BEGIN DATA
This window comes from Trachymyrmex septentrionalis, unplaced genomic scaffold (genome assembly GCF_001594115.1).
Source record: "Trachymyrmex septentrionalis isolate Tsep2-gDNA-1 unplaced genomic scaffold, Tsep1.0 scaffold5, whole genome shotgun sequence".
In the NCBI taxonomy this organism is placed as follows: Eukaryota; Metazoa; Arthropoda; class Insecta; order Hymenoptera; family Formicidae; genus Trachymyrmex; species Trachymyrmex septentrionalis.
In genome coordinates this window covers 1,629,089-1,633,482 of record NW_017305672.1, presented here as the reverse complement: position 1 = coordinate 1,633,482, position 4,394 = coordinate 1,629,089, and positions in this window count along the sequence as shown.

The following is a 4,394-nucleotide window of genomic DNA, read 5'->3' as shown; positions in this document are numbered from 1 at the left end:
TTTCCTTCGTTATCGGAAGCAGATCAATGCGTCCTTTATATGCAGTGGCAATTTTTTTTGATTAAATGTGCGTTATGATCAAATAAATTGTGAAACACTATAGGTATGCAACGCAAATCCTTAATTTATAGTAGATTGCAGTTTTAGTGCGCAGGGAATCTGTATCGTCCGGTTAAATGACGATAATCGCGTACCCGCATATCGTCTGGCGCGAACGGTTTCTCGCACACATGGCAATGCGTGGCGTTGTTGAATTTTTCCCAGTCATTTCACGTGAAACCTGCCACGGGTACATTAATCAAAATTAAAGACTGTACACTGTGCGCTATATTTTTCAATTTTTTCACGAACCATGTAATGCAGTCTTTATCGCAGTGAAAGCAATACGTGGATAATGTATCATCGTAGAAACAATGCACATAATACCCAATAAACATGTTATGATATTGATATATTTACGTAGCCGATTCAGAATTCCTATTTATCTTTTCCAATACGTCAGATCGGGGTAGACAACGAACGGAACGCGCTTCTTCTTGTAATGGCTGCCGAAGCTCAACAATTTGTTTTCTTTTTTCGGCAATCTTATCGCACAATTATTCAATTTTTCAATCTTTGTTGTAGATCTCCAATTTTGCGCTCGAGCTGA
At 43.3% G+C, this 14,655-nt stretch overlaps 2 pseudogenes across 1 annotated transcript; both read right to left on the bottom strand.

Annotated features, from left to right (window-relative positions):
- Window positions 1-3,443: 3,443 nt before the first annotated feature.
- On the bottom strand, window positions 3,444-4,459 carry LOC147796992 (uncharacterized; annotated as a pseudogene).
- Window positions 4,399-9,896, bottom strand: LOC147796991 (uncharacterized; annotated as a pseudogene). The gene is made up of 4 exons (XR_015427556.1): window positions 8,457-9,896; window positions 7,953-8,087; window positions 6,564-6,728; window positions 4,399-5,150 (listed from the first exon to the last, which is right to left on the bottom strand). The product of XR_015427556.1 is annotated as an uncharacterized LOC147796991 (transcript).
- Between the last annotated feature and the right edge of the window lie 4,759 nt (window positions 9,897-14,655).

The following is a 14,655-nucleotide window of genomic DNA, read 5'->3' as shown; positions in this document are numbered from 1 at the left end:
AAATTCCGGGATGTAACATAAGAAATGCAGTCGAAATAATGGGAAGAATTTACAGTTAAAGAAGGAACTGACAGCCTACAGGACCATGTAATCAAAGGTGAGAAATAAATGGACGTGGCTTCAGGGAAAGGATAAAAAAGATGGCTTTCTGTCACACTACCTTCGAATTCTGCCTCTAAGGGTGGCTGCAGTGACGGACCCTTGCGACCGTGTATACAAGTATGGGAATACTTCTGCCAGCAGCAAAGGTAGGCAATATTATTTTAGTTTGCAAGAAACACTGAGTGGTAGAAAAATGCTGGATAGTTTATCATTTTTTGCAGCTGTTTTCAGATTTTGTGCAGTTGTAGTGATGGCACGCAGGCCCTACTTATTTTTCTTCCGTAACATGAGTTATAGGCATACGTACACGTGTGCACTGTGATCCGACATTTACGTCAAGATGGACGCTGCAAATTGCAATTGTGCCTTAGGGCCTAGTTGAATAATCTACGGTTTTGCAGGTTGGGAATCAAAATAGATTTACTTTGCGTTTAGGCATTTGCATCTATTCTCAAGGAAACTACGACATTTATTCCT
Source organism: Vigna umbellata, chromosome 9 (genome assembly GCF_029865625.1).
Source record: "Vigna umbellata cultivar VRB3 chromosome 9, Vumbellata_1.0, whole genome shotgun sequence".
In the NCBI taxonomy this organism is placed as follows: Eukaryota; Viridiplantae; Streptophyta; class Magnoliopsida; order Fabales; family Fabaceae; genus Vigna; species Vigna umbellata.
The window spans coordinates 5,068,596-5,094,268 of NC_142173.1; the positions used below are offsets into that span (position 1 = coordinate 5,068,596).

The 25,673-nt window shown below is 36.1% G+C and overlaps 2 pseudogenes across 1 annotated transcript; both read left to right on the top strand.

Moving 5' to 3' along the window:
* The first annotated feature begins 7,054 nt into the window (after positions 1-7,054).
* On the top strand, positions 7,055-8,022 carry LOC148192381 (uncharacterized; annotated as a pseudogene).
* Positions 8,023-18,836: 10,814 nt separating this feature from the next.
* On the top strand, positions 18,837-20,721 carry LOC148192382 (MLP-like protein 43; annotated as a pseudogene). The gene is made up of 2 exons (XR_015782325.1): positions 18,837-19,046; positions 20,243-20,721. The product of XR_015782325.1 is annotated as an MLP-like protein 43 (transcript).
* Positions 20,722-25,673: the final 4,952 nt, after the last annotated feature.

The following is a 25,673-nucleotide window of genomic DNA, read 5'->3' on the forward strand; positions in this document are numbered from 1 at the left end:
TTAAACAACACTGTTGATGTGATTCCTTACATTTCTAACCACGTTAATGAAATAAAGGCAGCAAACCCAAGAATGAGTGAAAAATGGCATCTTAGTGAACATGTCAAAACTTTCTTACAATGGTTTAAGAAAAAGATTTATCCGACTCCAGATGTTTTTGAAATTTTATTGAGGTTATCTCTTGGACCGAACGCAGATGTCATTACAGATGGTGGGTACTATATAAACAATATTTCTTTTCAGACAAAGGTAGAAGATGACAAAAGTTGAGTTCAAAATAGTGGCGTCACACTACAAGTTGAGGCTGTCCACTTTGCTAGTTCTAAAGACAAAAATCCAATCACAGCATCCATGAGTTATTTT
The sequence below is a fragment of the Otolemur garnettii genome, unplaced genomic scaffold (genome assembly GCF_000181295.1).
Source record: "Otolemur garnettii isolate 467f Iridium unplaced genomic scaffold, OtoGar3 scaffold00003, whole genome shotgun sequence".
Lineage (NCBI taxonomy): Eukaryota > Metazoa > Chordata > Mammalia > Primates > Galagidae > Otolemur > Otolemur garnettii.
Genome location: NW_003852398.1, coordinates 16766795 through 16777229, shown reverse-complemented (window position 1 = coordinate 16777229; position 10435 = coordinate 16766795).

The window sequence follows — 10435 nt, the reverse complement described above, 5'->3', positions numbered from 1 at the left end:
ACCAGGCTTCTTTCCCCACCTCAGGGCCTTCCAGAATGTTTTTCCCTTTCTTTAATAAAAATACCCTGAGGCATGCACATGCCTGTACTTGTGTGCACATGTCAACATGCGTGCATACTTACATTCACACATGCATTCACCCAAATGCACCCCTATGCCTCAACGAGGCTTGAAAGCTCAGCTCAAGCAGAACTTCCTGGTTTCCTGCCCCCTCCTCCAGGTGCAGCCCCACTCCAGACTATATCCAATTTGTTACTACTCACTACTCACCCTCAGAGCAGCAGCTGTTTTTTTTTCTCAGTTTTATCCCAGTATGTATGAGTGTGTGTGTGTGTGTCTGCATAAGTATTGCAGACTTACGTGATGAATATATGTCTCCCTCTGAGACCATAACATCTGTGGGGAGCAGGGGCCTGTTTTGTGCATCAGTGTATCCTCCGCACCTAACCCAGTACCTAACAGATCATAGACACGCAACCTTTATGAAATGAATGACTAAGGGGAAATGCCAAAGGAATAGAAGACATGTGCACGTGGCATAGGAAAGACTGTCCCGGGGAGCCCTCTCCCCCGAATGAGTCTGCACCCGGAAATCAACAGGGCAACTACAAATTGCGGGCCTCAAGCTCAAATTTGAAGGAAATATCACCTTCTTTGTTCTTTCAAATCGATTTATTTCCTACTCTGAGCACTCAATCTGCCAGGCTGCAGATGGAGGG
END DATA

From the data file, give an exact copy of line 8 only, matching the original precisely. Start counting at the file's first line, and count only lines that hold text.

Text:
Annotated features, from left to right (window-relative positions):